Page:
If you’re thinking about learning how to fly you may be stuck wondering how to transport a paramotor. When you see how big a paramotor is you’ll probably think that you’ll need a van or a trailer, right? Well you’ll be surprised at how easy it really is to transport a paramotor even in the smallest of cars. Here’s how you do it!
When manufacturers design paramotors they know that people will need to easily transport them to and from their launch spot. You’ll find that the majority of paramotors will have a removable cage so you can transport them in small vehicles. You can also remove the propeller with just a few bolts to make them even smaller.
If you take a look at the main picture above you’ll see that I regularly used an average sized car to transport my paramotor. As mentioned above I would remove the cage and propeller, everything would then fit in the boot space alone. This meant that I didn’t have to lower the seats and that I could still take the family with me.
What about the fuel?
The only problem with transporting a paramotor in your car is the chance of a fuel spill. If you can stand your paramotor upright, great! But if not you may have fuel leaking from the carburettor, tank cap, or breather pipes.
I found this out the hard way and lost 3 litres of fuel through my fuel cap. The fuel slowly dripped through my harness and reserve before soaking into the car seats. And what made it worse, it was my girlfriends car, my ears still hurt now!
I learned to always stand the paramotor upright if possible, if not then drain the fuel system and tank.
If this sounds like something you wish to avoid, try some of the other options below..
Transport a paramotor using a carry rack!
I also bought myself a Thule carry rack that fits onto the tow bar to carry the paramotor on. This is great for times that you need the boot space for other things.
To see this rack in action, and to see exactly how to make it the perfect paramotor carry rack click HERE
Lots of pilots use this particular rack, it came highly recommended and that’s why I bought it. I was quite surprised when it turned up, it’s tough, sturdy, and comes in at a decent price. It bolts straight onto your tow-bar in about 2 minutes and once it’s on it won’t budge!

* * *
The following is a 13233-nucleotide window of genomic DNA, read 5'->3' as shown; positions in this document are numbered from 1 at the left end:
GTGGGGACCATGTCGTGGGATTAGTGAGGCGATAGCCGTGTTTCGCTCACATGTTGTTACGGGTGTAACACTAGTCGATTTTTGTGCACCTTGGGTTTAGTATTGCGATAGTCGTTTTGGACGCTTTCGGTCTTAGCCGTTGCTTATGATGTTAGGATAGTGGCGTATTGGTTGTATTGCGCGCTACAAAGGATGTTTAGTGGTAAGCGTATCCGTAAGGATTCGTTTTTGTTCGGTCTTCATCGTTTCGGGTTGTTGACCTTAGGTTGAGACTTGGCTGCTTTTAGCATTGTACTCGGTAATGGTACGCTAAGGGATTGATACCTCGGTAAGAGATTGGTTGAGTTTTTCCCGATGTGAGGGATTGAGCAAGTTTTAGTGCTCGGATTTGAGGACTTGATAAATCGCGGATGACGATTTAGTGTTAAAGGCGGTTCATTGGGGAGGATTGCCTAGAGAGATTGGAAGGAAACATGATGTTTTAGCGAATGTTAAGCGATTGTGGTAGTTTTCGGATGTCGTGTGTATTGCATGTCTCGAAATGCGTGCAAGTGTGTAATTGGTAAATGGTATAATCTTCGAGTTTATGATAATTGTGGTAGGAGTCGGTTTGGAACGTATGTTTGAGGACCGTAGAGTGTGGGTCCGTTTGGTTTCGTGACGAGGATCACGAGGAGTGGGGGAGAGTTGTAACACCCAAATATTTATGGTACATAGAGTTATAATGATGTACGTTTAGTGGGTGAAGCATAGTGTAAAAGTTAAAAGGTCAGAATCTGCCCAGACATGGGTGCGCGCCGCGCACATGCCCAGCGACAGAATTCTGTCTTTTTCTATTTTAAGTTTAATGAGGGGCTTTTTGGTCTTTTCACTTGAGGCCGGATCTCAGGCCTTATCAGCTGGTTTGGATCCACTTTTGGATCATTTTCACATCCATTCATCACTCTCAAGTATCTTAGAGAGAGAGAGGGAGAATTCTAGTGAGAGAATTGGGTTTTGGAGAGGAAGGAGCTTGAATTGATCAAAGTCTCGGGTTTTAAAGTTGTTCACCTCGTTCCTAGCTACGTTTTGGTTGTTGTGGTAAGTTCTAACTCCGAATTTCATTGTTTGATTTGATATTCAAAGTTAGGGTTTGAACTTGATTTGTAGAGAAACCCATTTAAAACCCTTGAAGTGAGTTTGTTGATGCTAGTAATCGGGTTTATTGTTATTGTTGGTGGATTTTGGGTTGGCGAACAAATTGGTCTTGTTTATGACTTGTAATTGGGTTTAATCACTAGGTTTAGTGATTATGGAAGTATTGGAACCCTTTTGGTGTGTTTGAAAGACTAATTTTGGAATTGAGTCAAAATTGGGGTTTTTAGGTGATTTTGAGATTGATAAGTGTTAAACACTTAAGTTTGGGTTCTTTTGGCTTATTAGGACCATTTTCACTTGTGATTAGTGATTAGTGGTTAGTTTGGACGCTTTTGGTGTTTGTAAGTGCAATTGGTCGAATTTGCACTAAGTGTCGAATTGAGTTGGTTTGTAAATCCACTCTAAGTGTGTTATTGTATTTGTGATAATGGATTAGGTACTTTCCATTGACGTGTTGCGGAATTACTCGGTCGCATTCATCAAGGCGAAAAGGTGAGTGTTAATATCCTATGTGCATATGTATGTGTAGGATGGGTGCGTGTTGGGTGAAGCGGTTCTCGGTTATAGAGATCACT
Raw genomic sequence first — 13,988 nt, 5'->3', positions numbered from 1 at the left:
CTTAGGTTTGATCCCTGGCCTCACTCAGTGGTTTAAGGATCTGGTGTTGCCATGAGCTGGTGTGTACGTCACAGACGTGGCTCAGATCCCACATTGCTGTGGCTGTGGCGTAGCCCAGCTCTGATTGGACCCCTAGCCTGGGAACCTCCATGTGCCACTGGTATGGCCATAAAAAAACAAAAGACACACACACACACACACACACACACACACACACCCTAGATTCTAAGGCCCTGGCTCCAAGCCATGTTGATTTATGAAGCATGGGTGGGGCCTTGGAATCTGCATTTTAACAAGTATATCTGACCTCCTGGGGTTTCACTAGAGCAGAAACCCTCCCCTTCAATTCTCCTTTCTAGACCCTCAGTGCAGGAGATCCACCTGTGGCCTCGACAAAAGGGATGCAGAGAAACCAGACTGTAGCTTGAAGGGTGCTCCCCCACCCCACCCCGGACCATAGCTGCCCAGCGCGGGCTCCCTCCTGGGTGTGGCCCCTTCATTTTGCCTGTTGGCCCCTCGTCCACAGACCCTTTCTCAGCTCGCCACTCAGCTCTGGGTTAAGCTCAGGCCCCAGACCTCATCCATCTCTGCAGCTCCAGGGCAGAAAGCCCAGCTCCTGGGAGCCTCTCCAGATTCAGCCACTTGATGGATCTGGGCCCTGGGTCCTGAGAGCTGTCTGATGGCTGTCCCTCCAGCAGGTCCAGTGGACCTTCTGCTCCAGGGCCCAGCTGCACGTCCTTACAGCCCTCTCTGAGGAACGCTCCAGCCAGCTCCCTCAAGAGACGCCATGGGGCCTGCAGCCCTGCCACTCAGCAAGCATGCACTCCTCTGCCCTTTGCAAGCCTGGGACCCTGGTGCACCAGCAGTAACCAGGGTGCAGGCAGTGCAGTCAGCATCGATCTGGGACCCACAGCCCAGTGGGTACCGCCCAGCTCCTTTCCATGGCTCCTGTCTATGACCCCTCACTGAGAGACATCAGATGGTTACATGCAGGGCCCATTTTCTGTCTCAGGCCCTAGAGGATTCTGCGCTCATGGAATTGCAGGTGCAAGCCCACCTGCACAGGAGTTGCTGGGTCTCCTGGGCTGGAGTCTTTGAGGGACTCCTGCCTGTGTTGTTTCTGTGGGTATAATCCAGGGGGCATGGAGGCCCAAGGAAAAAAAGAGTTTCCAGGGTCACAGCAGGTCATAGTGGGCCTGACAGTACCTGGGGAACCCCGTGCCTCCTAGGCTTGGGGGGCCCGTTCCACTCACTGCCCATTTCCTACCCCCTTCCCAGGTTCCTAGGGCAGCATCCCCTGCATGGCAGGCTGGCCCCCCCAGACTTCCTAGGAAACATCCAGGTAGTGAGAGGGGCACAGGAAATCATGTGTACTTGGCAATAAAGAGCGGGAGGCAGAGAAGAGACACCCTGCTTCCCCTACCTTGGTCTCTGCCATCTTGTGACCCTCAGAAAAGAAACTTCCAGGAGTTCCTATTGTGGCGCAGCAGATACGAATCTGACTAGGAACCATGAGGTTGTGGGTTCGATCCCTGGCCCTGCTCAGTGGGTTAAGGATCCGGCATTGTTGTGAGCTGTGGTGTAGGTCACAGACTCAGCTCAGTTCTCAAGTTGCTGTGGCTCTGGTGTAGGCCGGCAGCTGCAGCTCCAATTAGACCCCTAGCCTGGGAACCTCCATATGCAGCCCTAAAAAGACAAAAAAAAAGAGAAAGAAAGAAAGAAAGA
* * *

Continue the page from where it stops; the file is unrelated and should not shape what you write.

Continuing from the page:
See more and check the latest price on Amazon by clicking HERE.
Before using the rack I fitted a sheet of plywood to the top of the rack. This lets the paramotor sit safer and prevents it wobbling around. I simply cut the wood to shape and used the already available holes to bolt it to the rack.
You’ll also want to add a few tie down rings like these that I bought from Amazon > HERE, to ensure your paramotor stays on the rack. This all took me about an hour to do and will be easy enough for anybody with a drill and a jigsaw. Do this and you’ll have a great way to transport a paramotor without taking it apart every time you fly.
You can transport paramotors in even smaller cars too!
So what if you don’t have a tow bar, or maybe your car is even smaller than this one? Take a look below and you’ll see that I even fitted all of my equipment into my girlfriend’s ford KA! Well when you’ve gotta fly, you’ve gotta fly! I did have to put the back seats down this time, but there was still space on the front seat for any extra items.
So you can see that even the smallest of cars are big enough to transport a paramotor. But what if you don’t want to put the paramotor inside your car? Maybe you don’t want to risk a fuel spillage, or two stroke oil dripping from the exhaust onto your carpet..
Other ways to transport a paramotor
The best option to transport a paramotor will always be a van. If you have a family like myself you may be reluctant to buy a van, but you do have options.
The van pictured above and below is a crew cab with seven seats. So I was able to transport a paramotor, and the family, and I still had lots of space left! This worked out great when it came time to attend fly-ins and meat-ups. I was able to fit in all of the paramotoring equipment, our camping gear, food, and the whole family.
The only problem with the van was that it was terrible off road, not ideal when driving in soggy fields during the winter. So I’m now using a Land Rover discovery. My paramotor easily fits into the back with the cage and propeller removed as you can see below.
One more option available to you is a trailer. I haven’t tried this yet but I’ve seen it done lots and I’m actually tempted to try it. You’ll be able to stand the paramotor in the trailer in one piece and all you’ll need is some tie downs. This leaves the car free for other things, and you won’t have to worry about fuel spills etc.
I have a trailer so if/when I try this I’ll update this article with some pictures.
So you’ve checked out some of the ways to transport a paramotor and you can see there are many options. If you have any other ideas please share them below and I’ll add them to the article.
Find out how to enter the wonderful world of paramotoring and avoid lots of newbie mistakes > HERE.
And find out exactly how a paramotor and wing works > HERE.